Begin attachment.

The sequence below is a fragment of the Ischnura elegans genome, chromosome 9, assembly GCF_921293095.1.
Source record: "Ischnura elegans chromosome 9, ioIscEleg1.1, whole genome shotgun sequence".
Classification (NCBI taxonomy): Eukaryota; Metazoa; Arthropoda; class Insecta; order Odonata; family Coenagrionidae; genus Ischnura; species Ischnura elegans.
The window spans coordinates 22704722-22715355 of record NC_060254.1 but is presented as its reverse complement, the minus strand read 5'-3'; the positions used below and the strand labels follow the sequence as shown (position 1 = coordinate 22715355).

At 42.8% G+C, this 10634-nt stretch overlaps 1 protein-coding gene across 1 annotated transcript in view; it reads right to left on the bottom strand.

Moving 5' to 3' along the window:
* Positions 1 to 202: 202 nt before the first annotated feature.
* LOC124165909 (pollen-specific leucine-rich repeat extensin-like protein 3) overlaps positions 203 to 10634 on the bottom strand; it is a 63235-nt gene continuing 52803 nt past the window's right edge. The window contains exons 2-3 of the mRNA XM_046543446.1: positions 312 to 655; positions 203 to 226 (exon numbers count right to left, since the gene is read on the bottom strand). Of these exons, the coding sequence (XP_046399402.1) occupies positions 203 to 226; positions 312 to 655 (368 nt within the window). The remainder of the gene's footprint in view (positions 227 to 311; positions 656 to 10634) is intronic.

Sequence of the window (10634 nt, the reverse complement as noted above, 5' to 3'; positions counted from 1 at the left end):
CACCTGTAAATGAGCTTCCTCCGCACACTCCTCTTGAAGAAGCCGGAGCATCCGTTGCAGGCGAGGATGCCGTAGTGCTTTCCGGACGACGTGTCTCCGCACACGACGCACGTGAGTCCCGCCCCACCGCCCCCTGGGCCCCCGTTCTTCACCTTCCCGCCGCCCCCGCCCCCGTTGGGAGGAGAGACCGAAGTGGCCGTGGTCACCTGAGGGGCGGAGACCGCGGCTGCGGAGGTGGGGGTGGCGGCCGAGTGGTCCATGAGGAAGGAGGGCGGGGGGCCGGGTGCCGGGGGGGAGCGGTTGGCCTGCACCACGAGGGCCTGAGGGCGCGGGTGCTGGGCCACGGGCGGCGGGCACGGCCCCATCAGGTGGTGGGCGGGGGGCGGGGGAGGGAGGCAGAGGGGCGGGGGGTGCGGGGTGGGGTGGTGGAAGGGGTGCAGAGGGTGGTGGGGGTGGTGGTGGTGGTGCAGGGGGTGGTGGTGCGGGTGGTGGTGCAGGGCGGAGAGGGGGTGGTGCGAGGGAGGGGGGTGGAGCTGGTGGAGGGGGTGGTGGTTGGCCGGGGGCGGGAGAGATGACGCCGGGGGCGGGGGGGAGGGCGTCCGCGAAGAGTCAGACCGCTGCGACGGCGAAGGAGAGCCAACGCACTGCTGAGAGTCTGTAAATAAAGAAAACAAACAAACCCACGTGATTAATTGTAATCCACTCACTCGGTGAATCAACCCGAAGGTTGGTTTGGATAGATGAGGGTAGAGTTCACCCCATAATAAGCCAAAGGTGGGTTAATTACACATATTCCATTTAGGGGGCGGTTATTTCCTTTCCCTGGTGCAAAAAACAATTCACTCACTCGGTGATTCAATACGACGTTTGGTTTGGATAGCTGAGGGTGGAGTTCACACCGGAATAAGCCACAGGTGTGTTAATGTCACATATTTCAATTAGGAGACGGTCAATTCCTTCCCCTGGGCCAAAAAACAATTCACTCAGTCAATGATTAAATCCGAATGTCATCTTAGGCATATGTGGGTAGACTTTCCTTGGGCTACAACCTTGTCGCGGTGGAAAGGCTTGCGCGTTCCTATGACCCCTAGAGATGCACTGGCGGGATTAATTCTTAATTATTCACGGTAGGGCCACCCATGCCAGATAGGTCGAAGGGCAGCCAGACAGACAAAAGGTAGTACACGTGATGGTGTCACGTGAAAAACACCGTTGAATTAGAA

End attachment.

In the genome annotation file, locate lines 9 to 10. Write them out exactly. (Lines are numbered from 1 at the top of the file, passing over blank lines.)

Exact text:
Sequence of the window (10634 nt, the reverse complement as noted above, 5' to 3'; positions counted from 1 at the left end):
CACCTGTAAATGAGCTTCCTCCGCACACTCCTCTTGAAGAAGCCGGAGCATCCGTTGCAGGCGAGGATGCCGTAGTGCTTTCCGGACGACGTGTCTCCGCACACGACGCACGTGAGTCCCGCCCCACCGCCCCCTGGGCCCCCGTTCTTCACCTTCCCGCCGCCCCCGCCCCCGTTGGGAGGAGAGACCGAAGTGGCCGTGGTCACCTGAGGGGCGGAGACCGCGGCTGCGGAGGTGGGGGTGGCGGCCGAGTGGTCCATGAGGAAGGAGGGCGGGGGGCCGGGTGCCGGGGGGGAGCGGTTGGCCTGCACCACGAGGGCCTGAGGGCGCGGGTGCTGGGCCACGGGCGGCGGGCACGGCCCCATCAGGTGGTGGGCGGGGGGCGGGGGAGGGAGGCAGAGGGGCGGGGGGTGCGGGGTGGGGTGGTGGAAGGGGTGCAGAGGGTGGTGGGGGTGGTGGTGGTGGTGCAGGGGGTGGTGGTGCGGGTGGTGGTGCAGGGCGGAGAGGGGGTGGTGCGAGGGAGGGGGGTGGAGCTGGTGGAGGGGGTGGTGGTTGGCCGGGGGCGGGAGAGATGACGCCGGGGGCGGGGGGGAGGGCGTCCGCGAAGAGTCAGACCGCTGCGACGGCGAAGGAGAGCCAACGCACTGCTGAGAGTCTGTAAATAAAGAAAACAAACAAACCCACGTGATTAATTGTAATCCACTCACTCGGTGAATCAACCCGAAGGTTGGTTTGGATAGATGAGGGTAGAGTTCACCCCATAATAAGCCAAAGGTGGGTTAATTACACATATTCCATTTAGGGGGCGGTTATTTCCTTTCCCTGGTGCAAAAAACAATTCACTCACTCGGTGATTCAATACGACGTTTGGTTTGGATAGCTGAGGGTGGAGTTCACACCGGAATAAGCCACAGGTGTGTTAATGTCACATATTTCAATTAGGAGACGGTCAATTCCTTCCCCTGGGCCAAAAAACAATTCACTCAGTCAATGATTAAATCCGAATGTCATCTTAGGCATATGTGGGTAGACTTTCCTTGGGCTACAACCTTGTCGCGGTGGAAAGGCTTGCGCGTTCCTATGACCCCTAGAGATGCACTGGCGGGATTAATTCTTAATTATTCACGGTAGGGCCACCCATGCCAGATAGGTCGAAGGGCAGCCAGACAGACAAAAGGTAGTACACGTGATGGTGTCACGTGAAAAACACCGTTGAATTAGAA